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9 Types of Engagement Ring Settings to Show Off Your Rock

With so many types of engagement ring settings to choose from, it can be tough to select your favorite! Here's a guide to engagement ring settings to help you narrow down the options.

marquise engagement ring

An engagement ring setting refers to how a ring’s main stone is placed, or set, on the actual band. The types of engagement ring settings play a big role in the look and feel of the ring—and may be the first thing you notice when you look at an engagement ring. In fact, according to a WeddingWire study, women find the setting to be the most important feature of an engagement ring (men tend to focus on the quality of the stone). Some settings, like the prong set, are pretty simple, while others are more glamorous, like the halo. You’ll have to shop around and look at a variety of rings to figure out the engagement ring setting (and stone cut!) that best suits your or your partner’s style and taste.

There are lots of different types of engagement ring settings to choose from, but here are a few of the most popular to know as you start shopping.


The band features a row of diamonds set between two strips of metal. While this is a very sturdy engagement ring setting and the diamonds are likely to stay in place, because of the stones it can be difficult to resize the band.

Bezel Set

In this engagement ring setting, a band of metal wraps around the outer edge of the center stone. This is a popular setting for minimalist engagement rings, ideal for a clean and modern look.

Prong Set

Metal claws hold the center stone in place. This is a great engagement ring setting because it really highlights the beauty of the main stone. However, the prongs can get caught on clothes or become loose over time.


A row of diamonds surrounds a large center stone. One of the most on-trend types of engagement ring settings, the halo is perfect for those who love a lot of sparkle and a more glamorous look. It also allows you to pair unique stones with diamonds, a la Kate Middleton’s halo-set sapphire ring.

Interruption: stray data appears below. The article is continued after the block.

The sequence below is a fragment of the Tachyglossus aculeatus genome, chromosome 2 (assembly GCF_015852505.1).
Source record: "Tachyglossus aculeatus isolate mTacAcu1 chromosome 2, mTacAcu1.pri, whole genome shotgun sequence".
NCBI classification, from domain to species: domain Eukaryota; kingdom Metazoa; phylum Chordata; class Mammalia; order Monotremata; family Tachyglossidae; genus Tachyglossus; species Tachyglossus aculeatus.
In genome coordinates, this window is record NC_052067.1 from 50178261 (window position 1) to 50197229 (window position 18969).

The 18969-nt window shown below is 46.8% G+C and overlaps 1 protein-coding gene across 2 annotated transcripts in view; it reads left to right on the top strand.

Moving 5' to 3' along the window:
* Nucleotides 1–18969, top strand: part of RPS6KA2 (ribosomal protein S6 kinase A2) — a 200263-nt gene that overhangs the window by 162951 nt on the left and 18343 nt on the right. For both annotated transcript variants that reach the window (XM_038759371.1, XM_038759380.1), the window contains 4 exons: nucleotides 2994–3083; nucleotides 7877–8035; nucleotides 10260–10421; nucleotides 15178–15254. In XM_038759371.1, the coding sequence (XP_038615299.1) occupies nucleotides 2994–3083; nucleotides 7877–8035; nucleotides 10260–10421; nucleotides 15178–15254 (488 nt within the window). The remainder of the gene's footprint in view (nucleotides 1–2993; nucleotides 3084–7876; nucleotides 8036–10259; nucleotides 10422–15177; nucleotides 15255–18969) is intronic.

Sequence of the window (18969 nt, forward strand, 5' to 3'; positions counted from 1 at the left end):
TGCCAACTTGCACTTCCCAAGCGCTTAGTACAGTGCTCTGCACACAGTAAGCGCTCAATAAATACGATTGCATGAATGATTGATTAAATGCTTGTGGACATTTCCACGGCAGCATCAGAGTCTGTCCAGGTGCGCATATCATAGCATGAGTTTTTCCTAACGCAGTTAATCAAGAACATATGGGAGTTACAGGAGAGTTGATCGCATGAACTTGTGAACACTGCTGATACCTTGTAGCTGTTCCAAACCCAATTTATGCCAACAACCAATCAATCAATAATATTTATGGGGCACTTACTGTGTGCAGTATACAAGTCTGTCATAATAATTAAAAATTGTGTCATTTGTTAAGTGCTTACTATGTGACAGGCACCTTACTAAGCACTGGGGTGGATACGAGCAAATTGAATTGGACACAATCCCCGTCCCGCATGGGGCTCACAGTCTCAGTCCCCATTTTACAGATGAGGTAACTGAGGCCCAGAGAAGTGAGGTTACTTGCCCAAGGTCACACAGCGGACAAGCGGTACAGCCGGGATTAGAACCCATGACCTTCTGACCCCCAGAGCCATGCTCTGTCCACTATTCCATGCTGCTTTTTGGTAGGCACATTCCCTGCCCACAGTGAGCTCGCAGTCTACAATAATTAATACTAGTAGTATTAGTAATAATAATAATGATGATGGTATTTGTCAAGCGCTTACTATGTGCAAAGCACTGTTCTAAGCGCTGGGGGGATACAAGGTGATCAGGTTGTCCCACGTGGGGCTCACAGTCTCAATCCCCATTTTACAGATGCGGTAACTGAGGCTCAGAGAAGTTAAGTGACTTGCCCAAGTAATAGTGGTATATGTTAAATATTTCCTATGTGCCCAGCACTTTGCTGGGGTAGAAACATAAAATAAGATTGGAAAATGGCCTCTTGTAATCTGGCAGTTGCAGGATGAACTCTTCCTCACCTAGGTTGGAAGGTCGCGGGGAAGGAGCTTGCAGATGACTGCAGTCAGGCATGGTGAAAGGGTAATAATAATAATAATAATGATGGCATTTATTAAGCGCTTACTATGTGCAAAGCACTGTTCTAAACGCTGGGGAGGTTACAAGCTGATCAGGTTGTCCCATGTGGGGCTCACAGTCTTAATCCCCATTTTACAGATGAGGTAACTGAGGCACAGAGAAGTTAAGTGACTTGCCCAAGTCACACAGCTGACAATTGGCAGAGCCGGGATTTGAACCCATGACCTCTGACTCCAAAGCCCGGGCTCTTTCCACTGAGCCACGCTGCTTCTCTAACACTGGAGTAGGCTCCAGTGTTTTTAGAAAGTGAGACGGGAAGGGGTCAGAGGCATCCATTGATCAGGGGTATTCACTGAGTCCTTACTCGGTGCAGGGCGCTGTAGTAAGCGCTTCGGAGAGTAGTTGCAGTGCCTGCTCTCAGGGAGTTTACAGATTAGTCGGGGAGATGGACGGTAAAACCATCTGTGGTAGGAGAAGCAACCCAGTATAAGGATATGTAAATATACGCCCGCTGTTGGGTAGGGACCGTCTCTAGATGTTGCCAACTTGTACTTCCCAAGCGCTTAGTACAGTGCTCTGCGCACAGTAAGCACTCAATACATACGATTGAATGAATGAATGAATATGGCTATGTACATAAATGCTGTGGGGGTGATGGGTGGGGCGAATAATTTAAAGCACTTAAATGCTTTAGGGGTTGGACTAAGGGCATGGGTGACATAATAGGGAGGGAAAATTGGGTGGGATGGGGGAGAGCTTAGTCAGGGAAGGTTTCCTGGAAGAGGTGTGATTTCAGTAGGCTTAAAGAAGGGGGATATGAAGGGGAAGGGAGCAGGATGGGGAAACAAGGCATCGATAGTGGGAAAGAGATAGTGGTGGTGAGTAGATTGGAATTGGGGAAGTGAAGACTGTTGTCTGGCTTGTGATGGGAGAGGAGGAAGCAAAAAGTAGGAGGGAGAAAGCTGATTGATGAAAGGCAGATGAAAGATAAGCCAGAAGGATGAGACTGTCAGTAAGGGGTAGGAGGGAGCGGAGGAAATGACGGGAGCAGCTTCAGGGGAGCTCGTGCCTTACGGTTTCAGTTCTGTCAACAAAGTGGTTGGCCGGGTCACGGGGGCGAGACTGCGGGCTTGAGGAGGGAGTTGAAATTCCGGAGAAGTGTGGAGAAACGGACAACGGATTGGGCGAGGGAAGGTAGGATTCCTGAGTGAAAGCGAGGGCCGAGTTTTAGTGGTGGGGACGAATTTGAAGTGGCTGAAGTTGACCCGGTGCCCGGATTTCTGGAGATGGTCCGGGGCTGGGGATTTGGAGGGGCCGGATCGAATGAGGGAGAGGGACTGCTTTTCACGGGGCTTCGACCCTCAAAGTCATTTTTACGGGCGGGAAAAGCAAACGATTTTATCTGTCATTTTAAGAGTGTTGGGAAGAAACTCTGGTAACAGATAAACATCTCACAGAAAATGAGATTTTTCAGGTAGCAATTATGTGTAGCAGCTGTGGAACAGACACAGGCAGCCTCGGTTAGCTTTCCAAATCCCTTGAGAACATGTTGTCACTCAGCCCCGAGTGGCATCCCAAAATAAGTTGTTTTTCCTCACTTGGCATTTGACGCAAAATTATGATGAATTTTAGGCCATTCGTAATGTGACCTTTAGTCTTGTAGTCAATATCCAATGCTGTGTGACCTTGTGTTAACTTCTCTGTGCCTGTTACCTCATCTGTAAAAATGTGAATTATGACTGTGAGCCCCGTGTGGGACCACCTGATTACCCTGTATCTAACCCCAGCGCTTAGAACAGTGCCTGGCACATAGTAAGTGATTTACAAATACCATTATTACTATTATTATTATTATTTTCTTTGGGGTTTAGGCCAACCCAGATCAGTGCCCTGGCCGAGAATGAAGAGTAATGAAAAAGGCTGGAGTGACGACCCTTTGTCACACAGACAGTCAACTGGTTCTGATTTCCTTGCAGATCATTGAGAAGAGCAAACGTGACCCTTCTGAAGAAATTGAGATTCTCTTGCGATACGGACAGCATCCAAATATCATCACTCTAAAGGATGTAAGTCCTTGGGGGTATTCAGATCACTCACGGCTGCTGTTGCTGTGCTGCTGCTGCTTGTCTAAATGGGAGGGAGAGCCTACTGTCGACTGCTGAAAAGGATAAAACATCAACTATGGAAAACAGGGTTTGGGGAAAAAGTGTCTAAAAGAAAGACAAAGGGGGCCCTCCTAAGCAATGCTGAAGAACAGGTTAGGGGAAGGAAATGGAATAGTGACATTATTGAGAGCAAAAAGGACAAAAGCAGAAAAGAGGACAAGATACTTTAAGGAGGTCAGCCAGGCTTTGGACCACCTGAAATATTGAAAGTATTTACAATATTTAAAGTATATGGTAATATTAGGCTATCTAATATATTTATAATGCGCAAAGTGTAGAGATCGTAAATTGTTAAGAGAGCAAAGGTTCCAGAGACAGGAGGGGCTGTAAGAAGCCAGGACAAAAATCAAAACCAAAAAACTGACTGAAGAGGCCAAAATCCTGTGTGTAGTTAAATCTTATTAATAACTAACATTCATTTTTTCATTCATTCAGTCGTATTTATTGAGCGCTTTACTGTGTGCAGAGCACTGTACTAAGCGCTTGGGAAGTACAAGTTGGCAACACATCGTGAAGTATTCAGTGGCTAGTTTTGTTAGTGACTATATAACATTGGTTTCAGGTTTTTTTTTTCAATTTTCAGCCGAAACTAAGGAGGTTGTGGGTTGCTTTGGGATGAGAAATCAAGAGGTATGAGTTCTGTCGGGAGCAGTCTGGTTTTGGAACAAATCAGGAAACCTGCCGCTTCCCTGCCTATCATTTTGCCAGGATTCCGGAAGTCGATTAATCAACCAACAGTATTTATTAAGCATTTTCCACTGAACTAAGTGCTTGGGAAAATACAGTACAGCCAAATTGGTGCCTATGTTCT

engagement ring setting infographic

Split Shank

The band has a split effect, almost resembling two bands in one. Those who like statement jewelry will adore this style, though it can be a bit tricky to find a wedding band that pairs well with this engagement ring setting.


Two smaller stones flank the larger center stone. The stones don’t have to be the same size or type as the center stone. So if your partner can’t decide between a diamond and a different type of stone (sapphires, rubies, emeralds, etc.), this setting allows you to utilize and feature multiple gems.


The band features a row of diamonds set very closely together. In other words, the band is “paved” with diamonds. While this is one of the most in-demand types of engagement ring settings, it’s another one that’s difficult to resize.


The center stone is held in place by pressure—the ring’s metal presses together tightly and has grooves to keep the stone in place. This is a less common setting, but it’s extremely modern, unique, and contemporary.


The stone is completely flush to the metal band. This is one of the types of engagement ring settings that’s also popular for men’s rings.

Ring credits: Channel set: Ritani tapered channel set engagement ring; Prong set: Jeff Cooper Chloe engagement ring; Bezel set: Simon G. Caviar collection bezel set engagement ring; Halo: Hearts on Fire Transcend engagement ring; 3-Stone: Nazarelle three-stone engagement ring; Pave: ArtCarved Blair pavé engagement ring; Split Shank: Nazarelle split shank engagement ring; Flush: Brilliant Earth notched low profile wedding ring; Tension: Allurez princess cut tension set engagement ring